wash
04-29-2009, 4:57 PM
It just plain doesn't make sense.

The chances of a pro-gun AG getting elected are low enough, but what about one that would "put "Assault Weapons" on the street"? It would be political suicide in CA. It just wouldn't happen.

So they over-reacted and gave up any chance of adding any model to that list.

domokun
04-29-2009, 5:01 PM
It just plain doesn't make sense.

The chances of a pro-gun AG getting elected are low enough, but what about one that would "put "Assault Weapons" on the street"? It would be political suicide in CA. It just wouldn't happen.

So they over-reacted and gave up any chance of adding any model to that list.

When did CA politics or gun laws ever make any sense? :p

ke6guj
04-29-2009, 5:13 PM
It just plain doesn't make sense.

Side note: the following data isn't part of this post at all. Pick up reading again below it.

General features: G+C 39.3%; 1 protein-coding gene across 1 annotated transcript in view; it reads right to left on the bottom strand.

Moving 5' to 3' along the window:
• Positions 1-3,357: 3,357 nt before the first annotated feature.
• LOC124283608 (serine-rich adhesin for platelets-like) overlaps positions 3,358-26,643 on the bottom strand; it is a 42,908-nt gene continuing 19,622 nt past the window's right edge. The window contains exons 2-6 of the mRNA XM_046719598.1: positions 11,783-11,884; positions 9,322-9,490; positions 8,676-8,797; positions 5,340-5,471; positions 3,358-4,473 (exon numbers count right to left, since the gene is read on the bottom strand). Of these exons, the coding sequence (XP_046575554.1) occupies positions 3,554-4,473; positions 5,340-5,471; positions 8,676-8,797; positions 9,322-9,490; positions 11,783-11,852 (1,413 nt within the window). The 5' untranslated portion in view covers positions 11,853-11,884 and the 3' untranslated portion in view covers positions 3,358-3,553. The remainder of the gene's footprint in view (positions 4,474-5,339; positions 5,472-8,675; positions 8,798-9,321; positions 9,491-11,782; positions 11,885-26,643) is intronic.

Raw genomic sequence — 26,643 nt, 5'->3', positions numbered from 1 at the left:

The chances of a pro-gun AG getting elected are low enough

there was a point in which CADOJ was afraid that Chuck Poochigian would become AG, or someone else could down the line.

, but what about one that would "put "Assault Weapons" on the street"? It would be political suicide in CA. It just wouldn't happen.
possibly, but it could be sold as "those gun nuts were evading the law by playing games with these firearms that were basically AWs and we didn't know who had them, so we listed them and now they have to register them, and can't buy and sell them anymore.

So they over-reacted and gave up any chance of adding any model to that list.possibly. It did prevent them from deciding to list stuff like the M1A, Mini-14, and other firearms that weren't listed, which many people were afraid might happen.

grahlaika
04-29-2009, 6:11 PM